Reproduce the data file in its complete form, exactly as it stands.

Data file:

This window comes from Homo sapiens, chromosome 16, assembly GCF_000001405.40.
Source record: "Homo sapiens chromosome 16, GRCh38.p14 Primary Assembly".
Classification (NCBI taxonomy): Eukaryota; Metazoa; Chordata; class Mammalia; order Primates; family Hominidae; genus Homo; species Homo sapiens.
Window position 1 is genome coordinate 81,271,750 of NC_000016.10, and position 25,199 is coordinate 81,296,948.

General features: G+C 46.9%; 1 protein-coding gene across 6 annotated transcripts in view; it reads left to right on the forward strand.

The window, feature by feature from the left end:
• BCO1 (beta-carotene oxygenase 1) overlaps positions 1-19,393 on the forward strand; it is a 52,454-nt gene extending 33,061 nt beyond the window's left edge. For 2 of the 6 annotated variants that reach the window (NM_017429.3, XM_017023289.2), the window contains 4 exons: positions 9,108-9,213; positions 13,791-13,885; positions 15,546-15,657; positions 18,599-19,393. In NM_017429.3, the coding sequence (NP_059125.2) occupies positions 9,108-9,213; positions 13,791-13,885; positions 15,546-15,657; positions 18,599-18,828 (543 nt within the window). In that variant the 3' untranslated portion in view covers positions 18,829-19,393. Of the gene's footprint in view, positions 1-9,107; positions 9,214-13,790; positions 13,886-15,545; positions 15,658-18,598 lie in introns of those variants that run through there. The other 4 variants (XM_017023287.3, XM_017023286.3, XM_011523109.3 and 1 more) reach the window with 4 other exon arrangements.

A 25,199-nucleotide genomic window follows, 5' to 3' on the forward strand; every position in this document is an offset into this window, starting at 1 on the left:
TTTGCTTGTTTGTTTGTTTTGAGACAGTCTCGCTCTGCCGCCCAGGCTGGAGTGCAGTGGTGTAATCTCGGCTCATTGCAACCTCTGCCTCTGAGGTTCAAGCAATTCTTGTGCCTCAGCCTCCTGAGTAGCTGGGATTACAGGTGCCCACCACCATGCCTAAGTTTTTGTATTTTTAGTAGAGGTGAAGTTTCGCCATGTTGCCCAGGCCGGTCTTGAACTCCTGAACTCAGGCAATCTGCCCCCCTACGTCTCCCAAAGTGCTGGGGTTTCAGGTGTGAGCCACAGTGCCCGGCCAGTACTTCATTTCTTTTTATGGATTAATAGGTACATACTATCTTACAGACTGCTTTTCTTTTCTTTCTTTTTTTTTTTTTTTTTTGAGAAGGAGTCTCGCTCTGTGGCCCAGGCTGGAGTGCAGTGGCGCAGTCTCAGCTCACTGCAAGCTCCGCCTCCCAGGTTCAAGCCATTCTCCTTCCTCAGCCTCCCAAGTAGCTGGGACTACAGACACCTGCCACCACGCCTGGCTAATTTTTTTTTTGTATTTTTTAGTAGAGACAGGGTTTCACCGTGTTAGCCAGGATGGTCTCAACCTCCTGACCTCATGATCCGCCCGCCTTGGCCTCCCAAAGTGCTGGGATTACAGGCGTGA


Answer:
This window comes from Homo sapiens, chromosome 16, assembly GCF_000001405.40.
Source record: "Homo sapiens chromosome 16, GRCh38.p14 Primary Assembly".
Classification (NCBI taxonomy): Eukaryota; Metazoa; Chordata; class Mammalia; order Primates; family Hominidae; genus Homo; species Homo sapiens.
Window position 1 is genome coordinate 81,271,750 of NC_000016.10, and position 25,199 is coordinate 81,296,948.

General features: G+C 46.9%; 1 protein-coding gene across 6 annotated transcripts in view; it reads left to right on the forward strand.

The window, feature by feature from the left end:
• BCO1 (beta-carotene oxygenase 1) overlaps positions 1-19,393 on the forward strand; it is a 52,454-nt gene extending 33,061 nt beyond the window's left edge. For 2 of the 6 annotated variants that reach the window (NM_017429.3, XM_017023289.2), the window contains 4 exons: positions 9,108-9,213; positions 13,791-13,885; positions 15,546-15,657; positions 18,599-19,393. In NM_017429.3, the coding sequence (NP_059125.2) occupies positions 9,108-9,213; positions 13,791-13,885; positions 15,546-15,657; positions 18,599-18,828 (543 nt within the window). In that variant the 3' untranslated portion in view covers positions 18,829-19,393. Of the gene's footprint in view, positions 1-9,107; positions 9,214-13,790; positions 13,886-15,545; positions 15,658-18,598 lie in introns of those variants that run through there. The other 4 variants (XM_017023287.3, XM_017023286.3, XM_011523109.3 and 1 more) reach the window with 4 other exon arrangements.

A 25,199-nucleotide genomic window follows, 5' to 3' on the forward strand; every position in this document is an offset into this window, starting at 1 on the left:
TTTGCTTGTTTGTTTGTTTTGAGACAGTCTCGCTCTGCCGCCCAGGCTGGAGTGCAGTGGTGTAATCTCGGCTCATTGCAACCTCTGCCTCTGAGGTTCAAGCAATTCTTGTGCCTCAGCCTCCTGAGTAGCTGGGATTACAGGTGCCCACCACCATGCCTAAGTTTTTGTATTTTTAGTAGAGGTGAAGTTTCGCCATGTTGCCCAGGCCGGTCTTGAACTCCTGAACTCAGGCAATCTGCCCCCCTACGTCTCCCAAAGTGCTGGGGTTTCAGGTGTGAGCCACAGTGCCCGGCCAGTACTTCATTTCTTTTTATGGATTAATAGGTACATACTATCTTACAGACTGCTTTTCTTTTCTTTCTTTTTTTTTTTTTTTTTTGAGAAGGAGTCTCGCTCTGTGGCCCAGGCTGGAGTGCAGTGGCGCAGTCTCAGCTCACTGCAAGCTCCGCCTCCCAGGTTCAAGCCATTCTCCTTCCTCAGCCTCCCAAGTAGCTGGGACTACAGACACCTGCCACCACGCCTGGCTAATTTTTTTTTTGTATTTTTTAGTAGAGACAGGGTTTCACCGTGTTAGCCAGGATGGTCTCAACCTCCTGACCTCATGATCCGCCCGCCTTGGCCTCCCAAAGTGCTGGGATTACAGGCGTGA